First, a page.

The blinds are closed and you're alone. You turn up that funky music and dance the way you'd never dance in public. You let the music move you, give in to the rhythm. And then the stage lights come up and you're in front of a crowd, and you're Susan Miller, performing your Obie-winning autobiographical play My Left Breast. And you just smile and keep on dancing.
Miller, a model of casual chic in gray slacks, a tan shirt and two-toned shoes, exposes more than just her mastectomy scar in her 60 minutes onstage. Ostensibly a play about surviving breast cancer, My Left Breast is really a series of poetic riffs on loss of all kinds: lost love, lost children, bone loss and the loss of structure (both real and narrative). It's heady and complex -- like jazz -- and you've got to let it wash over you and take you where it wants to go. You can't fight it or ask questions.
Working the crowd like a standup comic, Miller starts the evening with a series of memories about her left breast: the first time a boy touched it, her son's reaction when she told him that it had been removed. But the show quickly moves to its central concern: Miller's love of a woman named Franny and the eventual demise of their eight-year relationship. Like a stone dropped in water, the loss of Franny ripples in waves that connect to other losses: her infant son, her left breast, her sense of control, her image of herself. "You say goodbye to the person that you were," she realizes. This saying goodbye is an ongoing process. At each life transition, we become someone else; our children and our parents become other people.
It's all potential Hallmark card stuff, but Miller keeps it real. Her memory of dropping her son off at college links to her memory of dropping him off at day camp, which connects to instantly recognizable parental fears, which takes her back to the day she brought him home from the hospital. Her son says he still remembers "how it was to be carried home."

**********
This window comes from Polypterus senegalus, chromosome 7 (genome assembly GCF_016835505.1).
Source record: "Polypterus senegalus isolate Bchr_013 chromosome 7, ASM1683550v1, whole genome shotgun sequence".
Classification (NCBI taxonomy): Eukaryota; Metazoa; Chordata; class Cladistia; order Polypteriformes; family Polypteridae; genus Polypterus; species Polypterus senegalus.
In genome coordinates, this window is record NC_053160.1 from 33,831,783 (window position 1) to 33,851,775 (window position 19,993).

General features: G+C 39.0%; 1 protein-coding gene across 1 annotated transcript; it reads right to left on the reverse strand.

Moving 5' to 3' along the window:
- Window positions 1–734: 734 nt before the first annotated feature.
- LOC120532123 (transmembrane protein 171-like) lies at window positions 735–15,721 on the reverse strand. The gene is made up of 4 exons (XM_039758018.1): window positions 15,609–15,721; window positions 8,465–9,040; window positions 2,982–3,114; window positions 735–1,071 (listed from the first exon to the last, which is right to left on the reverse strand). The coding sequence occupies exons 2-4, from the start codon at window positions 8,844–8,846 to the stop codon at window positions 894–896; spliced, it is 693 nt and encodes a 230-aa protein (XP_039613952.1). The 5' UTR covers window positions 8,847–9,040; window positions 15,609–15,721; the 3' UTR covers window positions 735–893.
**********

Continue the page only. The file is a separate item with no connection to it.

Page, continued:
The strength of Miller's writing is her ability to connect a series of events with a lasting image. The missing left breast becomes emblematic of all her losses. A novel that never got finished is stored in a pink suitcase, an image of unfulfilled dreams. Salty pictures of death -- from dying wasps to earthquakes to a corpse's feet sticking out from under a blanket -- contrast with sweet memories of making love, getting her son to wear a jockstrap and watching Little League games. Those baseball games, she tells us, were the cure for her cancer. Participating in her son's sports, being in a community of parents and children -- those things made her well again.
Miller moves nimbly from one memory to another, hardly pausing to let the audience catch its breath. She often reports on the situations with little emotional involvement, an observer of her former self. Her movements between a desk, a chair and a set of bleachers are sometimes random and distracting, a product of previous performances that no longer seems fresh. Miller wrote My Left Breast ten years ago, and it's hard not to wonder if she hasn't done precisely what she talks about in the play -- said goodbye to that decade-old self and moved on to other concerns. The contrast between the highly emotional situations described in the play and Miller's often cool performance is jarring, a dissonant note in this marvelous collage of metaphor and memory.
The final image of the play is Miller's mastectomy scar, which she describes as "a line that suggests my beginning and my end." Reminding survivors everywhere that "we are still beautiful and we are still here," she unbuttons her blouse and shows her scar. It's a remarkable moment of courage, capping an evening of brave revelations. My Left Breast is more than the personal story of a "one-breasted, bisexual, menopausal Jewish lesbian Mom." It's a human story of loss and survival. It's about all of us.
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